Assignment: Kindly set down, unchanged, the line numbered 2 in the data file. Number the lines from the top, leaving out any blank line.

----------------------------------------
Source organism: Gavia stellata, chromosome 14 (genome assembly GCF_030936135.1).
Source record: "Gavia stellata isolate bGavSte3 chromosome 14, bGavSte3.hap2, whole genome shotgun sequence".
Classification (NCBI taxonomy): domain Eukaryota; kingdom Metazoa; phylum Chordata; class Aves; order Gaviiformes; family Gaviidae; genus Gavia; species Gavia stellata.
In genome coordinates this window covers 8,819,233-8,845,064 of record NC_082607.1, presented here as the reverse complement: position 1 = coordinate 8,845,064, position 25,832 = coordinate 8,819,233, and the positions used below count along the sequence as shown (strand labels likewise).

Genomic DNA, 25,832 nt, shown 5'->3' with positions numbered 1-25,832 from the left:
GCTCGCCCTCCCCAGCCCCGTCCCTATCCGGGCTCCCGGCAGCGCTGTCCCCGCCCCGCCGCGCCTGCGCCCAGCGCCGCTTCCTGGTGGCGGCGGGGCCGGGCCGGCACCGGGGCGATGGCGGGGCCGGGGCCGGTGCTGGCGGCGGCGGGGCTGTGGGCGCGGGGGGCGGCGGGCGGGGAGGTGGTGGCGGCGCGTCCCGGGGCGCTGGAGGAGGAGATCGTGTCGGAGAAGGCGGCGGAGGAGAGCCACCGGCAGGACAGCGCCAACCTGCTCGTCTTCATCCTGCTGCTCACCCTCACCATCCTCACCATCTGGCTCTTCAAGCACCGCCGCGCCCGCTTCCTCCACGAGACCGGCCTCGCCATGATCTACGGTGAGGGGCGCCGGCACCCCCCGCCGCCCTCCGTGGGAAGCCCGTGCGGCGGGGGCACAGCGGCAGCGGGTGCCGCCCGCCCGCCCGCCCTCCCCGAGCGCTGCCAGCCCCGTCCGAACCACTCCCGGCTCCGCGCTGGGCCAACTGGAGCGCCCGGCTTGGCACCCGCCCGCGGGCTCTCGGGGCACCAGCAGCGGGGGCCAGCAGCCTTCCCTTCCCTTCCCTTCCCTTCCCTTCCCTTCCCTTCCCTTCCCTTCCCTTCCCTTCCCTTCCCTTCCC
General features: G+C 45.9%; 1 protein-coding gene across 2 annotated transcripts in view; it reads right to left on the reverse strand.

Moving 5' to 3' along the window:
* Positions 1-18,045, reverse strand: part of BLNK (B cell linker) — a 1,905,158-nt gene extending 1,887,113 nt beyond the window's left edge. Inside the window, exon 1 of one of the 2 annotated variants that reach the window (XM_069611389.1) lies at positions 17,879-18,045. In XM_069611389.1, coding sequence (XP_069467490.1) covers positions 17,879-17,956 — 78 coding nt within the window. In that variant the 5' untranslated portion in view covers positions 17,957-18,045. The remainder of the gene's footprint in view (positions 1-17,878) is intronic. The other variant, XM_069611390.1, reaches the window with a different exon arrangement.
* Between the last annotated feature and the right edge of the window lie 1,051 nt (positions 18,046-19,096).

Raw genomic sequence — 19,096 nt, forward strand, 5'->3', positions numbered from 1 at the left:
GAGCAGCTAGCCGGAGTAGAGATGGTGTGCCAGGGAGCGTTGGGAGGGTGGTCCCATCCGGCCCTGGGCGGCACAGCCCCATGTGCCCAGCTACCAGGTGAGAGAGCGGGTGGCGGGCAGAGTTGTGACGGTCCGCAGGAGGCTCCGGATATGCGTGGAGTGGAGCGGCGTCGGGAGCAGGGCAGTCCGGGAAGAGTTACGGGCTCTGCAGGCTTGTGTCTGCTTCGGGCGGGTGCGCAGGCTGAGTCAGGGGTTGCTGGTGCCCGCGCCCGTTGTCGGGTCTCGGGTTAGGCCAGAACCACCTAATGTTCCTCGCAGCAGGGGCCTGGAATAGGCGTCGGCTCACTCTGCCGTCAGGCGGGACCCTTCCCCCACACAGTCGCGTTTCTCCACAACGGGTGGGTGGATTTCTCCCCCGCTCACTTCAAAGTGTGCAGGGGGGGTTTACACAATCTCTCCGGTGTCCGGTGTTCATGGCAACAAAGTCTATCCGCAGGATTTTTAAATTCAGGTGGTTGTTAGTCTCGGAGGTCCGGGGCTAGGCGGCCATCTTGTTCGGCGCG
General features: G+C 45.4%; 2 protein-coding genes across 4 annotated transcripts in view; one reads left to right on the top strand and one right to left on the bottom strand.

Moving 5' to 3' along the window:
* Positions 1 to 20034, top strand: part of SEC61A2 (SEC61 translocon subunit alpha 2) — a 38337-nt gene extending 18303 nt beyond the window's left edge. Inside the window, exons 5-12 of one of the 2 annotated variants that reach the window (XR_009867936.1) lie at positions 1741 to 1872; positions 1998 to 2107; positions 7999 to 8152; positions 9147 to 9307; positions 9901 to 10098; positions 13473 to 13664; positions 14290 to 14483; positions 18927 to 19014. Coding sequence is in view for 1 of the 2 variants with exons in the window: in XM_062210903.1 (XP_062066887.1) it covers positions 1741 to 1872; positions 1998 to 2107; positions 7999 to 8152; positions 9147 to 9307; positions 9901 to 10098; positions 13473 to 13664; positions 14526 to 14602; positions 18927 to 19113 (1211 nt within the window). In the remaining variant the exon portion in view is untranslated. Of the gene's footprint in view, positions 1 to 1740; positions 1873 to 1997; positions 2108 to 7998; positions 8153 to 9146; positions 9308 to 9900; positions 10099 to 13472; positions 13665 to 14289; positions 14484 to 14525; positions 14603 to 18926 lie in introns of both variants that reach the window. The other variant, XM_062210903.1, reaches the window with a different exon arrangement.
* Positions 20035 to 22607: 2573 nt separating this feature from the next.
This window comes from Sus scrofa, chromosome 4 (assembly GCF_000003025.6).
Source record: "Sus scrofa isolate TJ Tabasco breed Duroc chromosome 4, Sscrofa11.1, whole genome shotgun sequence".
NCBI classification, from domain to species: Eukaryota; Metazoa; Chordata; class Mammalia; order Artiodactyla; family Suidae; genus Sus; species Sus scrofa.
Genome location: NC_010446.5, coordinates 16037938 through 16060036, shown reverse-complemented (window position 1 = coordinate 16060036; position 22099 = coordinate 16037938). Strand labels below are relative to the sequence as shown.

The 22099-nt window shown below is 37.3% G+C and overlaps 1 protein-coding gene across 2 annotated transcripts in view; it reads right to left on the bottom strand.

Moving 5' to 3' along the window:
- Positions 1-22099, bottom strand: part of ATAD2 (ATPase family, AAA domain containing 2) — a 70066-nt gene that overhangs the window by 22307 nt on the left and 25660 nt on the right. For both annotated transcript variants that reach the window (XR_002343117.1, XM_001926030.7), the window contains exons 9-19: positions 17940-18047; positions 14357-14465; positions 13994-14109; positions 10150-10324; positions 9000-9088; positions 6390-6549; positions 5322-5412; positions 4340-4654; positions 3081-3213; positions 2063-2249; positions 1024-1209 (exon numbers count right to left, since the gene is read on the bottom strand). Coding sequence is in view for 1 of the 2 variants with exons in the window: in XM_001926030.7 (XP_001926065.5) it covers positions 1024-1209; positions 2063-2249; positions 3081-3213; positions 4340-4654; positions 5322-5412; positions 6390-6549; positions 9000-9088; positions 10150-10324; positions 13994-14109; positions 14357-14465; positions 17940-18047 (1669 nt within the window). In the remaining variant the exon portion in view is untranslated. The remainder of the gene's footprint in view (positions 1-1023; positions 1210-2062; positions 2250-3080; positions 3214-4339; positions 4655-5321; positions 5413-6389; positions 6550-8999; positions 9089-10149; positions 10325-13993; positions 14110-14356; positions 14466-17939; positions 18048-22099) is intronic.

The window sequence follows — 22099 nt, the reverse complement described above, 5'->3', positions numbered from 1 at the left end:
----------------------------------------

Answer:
Source record: "Gavia stellata isolate bGavSte3 chromosome 14, bGavSte3.hap2, whole genome shotgun sequence".